Haute Couture Fashion Show Returns as a Highlight at the 95th Annual Santa Fe Indian Market

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This year’s Haute Couture Fashion Show will be held in the outdoor courtyard at the Santa Fe Community Convention Center

Orlando Dugi © Orlando Dugi

On Saturday, August 20, the third annual Indian Market Native Haute Couture Fashion Show will take place at 1 p.m. in the outdoor courtyard at the Santa Fe Community Convention Center. The show, curated and produced by Santa Fe-based art historian and curator Amber-Dawn Bear Robe (Blackfoot/Siksika), showcases contemporary fashion designers: Orlando Dugi (Navajo), Pamela Baker (Kwakwaka'wakw/Sqaumish), Jamie Okuma (Luiseño/Shoshone-Bannock), Sho Sho Esquiro (Kaska Dene/Cree), Dorothy Grant (Haida) and Patricia Michaels (Taos Pubelo). Accessory designers Wayne Nez (Picuris Pueblo), David Gaussoin (Picuris Pueblo/Navajo) and Crystal Worl (Tlingit Athabascan) will also be showcased in this year’s runway show.

“For the past two years, the Haute Couture Fashion Show has been held at Cathedral Park and has been overwhelmingly attended,” said Dallin Maybee, chief operating officer of SWAIA. “This year’s Haute Couture Fashion Show’s new location, the Santa Fe Community Convention Center’s outdoor courtyard, will allow more people to attend.” Ticketed seats can be purchased for $10, while standing is free to the public.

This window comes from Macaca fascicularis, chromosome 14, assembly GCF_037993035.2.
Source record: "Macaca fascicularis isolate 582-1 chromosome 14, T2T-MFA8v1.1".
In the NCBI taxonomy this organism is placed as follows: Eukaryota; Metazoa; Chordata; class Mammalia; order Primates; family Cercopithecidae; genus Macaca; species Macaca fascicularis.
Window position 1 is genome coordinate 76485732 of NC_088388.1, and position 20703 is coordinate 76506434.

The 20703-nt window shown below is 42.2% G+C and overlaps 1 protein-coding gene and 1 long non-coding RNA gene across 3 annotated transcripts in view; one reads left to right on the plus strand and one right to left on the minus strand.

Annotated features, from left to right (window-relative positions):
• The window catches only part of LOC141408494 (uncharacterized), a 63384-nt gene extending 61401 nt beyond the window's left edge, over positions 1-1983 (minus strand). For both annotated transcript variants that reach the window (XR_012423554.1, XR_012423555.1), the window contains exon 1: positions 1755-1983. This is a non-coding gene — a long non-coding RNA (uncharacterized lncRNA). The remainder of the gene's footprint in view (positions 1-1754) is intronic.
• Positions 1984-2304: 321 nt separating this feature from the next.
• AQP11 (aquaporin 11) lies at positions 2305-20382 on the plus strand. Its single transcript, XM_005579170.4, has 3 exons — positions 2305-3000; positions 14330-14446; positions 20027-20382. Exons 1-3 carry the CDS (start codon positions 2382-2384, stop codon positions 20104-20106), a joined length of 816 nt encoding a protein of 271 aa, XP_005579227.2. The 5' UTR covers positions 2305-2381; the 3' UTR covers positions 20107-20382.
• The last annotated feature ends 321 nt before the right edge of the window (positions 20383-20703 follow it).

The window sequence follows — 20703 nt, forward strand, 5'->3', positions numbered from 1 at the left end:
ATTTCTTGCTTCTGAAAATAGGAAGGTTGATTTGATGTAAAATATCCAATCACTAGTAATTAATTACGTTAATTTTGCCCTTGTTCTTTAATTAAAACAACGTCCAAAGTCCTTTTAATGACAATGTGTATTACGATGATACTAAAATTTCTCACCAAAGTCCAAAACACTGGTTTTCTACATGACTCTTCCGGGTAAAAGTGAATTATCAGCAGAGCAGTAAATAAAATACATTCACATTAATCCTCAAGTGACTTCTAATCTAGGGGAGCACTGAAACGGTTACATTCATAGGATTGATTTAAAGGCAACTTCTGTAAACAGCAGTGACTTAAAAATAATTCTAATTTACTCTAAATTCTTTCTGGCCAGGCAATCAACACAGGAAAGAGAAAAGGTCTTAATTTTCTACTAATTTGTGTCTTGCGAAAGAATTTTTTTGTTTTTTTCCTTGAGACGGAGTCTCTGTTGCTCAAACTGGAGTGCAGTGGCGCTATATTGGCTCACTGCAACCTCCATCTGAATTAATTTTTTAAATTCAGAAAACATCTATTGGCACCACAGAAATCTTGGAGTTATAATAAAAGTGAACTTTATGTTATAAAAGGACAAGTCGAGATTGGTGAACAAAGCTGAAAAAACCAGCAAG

The Haute Couture Fashion Show acts as an arts innovator by showcasing some of the most influential and popular Native designers today. This year’s designers include fashions by Jamie Okuma, the youngest artist to win Best in Show at the SWAIA Indian Market and the only artist to win first place three times; Dorothy Grant, an IAIA graduate and trailblazing designer known for her West Coast Nations inspired garments; Sho Sho Esquiro, who uses organic fabrics as well as recycled leathers, furs, and trims in vibrant colors to create a unique, fresh look with an urban-Native twist; Orlando Dugi, who creates life-like and cutting edge fashion featuring natural motifs, the human physique, and abstract designs; and Patricia Michaels, who has garnered international attention after she was a contestant and first-runner-up on Project Runway, Season 11, which aired in 2013 on Lifetime.